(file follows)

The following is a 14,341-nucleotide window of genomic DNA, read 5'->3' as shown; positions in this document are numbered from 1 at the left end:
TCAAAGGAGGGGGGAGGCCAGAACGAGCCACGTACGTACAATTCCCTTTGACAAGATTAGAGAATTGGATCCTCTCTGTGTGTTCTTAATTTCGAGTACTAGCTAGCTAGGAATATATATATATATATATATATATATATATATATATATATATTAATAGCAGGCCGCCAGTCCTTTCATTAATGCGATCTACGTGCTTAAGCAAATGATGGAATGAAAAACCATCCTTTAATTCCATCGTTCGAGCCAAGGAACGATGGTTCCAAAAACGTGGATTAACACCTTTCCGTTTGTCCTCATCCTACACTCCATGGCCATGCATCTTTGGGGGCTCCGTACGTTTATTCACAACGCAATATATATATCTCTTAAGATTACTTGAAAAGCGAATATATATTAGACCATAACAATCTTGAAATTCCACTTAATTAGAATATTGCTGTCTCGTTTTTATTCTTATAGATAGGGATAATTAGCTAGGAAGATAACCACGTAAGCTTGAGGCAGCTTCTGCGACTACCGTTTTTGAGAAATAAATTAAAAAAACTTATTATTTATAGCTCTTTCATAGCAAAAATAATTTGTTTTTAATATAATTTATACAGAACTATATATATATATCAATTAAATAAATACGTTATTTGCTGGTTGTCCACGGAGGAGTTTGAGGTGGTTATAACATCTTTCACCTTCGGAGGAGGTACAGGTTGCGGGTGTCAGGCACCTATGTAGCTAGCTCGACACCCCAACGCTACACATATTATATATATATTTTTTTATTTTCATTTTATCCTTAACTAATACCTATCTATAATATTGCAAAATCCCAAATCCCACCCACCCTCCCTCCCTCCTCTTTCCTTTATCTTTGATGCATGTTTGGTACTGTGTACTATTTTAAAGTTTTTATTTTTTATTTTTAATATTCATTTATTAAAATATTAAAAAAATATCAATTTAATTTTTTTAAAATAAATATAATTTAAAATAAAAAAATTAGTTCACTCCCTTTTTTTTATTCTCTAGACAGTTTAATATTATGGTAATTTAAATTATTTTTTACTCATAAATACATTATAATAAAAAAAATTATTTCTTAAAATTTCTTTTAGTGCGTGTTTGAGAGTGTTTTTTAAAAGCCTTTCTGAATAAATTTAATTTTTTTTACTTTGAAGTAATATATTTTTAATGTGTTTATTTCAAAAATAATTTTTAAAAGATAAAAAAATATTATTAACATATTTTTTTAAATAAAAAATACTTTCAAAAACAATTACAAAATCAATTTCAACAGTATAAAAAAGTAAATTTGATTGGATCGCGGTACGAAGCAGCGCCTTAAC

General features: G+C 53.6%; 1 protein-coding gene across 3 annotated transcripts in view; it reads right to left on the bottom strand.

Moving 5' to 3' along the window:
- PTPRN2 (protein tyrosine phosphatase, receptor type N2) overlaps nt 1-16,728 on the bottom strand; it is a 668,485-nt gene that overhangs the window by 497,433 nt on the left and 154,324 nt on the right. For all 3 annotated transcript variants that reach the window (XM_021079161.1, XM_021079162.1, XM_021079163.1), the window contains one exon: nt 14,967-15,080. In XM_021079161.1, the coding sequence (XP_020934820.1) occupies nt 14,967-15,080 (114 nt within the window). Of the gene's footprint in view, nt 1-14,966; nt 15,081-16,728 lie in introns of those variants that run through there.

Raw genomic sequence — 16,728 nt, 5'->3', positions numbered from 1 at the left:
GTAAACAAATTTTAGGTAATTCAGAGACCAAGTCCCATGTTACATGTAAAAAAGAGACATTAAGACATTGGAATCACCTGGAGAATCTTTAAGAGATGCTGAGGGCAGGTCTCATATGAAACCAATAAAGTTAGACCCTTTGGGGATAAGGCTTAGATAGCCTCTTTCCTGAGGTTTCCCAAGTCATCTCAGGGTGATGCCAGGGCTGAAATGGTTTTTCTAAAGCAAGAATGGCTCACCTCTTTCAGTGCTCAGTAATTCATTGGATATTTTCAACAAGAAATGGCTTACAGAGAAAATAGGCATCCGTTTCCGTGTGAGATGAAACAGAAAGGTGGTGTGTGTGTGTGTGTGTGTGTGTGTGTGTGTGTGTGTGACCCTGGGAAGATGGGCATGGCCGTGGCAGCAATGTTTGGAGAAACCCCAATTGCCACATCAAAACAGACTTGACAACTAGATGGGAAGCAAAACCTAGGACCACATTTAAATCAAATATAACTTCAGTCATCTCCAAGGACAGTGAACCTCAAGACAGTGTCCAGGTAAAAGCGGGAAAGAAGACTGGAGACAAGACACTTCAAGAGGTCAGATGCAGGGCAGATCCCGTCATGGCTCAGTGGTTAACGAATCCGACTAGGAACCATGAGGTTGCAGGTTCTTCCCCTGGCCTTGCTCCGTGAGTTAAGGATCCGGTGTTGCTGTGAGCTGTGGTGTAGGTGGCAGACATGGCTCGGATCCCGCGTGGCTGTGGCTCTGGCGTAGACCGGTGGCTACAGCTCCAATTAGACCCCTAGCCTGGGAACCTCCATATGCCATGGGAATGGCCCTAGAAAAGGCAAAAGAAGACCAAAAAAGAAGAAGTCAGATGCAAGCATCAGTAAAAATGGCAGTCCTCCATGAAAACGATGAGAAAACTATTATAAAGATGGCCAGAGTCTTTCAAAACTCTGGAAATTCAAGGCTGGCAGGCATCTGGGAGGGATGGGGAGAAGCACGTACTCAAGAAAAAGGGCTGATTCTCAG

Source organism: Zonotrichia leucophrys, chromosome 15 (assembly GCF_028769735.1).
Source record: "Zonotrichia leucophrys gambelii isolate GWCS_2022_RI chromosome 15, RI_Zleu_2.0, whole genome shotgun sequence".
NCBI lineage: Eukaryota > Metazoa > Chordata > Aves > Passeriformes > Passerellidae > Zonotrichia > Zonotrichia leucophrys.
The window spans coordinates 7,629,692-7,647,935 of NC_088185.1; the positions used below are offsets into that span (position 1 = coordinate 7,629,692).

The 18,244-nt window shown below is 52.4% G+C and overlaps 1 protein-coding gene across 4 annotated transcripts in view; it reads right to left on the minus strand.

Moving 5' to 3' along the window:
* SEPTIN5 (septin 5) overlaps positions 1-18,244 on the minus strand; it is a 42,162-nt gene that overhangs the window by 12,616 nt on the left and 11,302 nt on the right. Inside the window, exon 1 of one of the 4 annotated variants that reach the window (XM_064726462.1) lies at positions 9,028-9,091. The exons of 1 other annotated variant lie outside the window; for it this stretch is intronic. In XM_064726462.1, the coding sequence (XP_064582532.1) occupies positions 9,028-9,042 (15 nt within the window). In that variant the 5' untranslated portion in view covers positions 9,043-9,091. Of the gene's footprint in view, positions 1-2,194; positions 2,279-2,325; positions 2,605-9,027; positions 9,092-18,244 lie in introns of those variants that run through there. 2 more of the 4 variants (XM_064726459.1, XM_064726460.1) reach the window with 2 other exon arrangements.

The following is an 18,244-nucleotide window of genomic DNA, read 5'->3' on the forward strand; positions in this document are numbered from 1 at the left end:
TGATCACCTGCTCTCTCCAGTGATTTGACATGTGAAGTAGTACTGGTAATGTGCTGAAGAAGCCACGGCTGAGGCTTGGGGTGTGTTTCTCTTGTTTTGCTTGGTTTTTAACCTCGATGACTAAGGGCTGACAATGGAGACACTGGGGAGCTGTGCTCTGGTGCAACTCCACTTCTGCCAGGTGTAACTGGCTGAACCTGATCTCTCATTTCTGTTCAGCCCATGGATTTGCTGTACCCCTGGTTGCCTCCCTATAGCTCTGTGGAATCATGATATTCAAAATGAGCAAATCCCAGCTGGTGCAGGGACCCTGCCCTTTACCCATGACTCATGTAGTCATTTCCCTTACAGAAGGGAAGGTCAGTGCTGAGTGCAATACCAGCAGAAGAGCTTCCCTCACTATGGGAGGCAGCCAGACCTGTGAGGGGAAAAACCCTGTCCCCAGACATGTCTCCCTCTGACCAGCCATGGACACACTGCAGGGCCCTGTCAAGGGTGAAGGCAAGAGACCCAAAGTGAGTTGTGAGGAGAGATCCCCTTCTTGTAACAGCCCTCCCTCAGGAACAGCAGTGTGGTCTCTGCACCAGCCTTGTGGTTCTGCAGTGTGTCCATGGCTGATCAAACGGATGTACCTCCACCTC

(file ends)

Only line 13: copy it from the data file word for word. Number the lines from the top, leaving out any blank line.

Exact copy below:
Moving 5' to 3' along the window: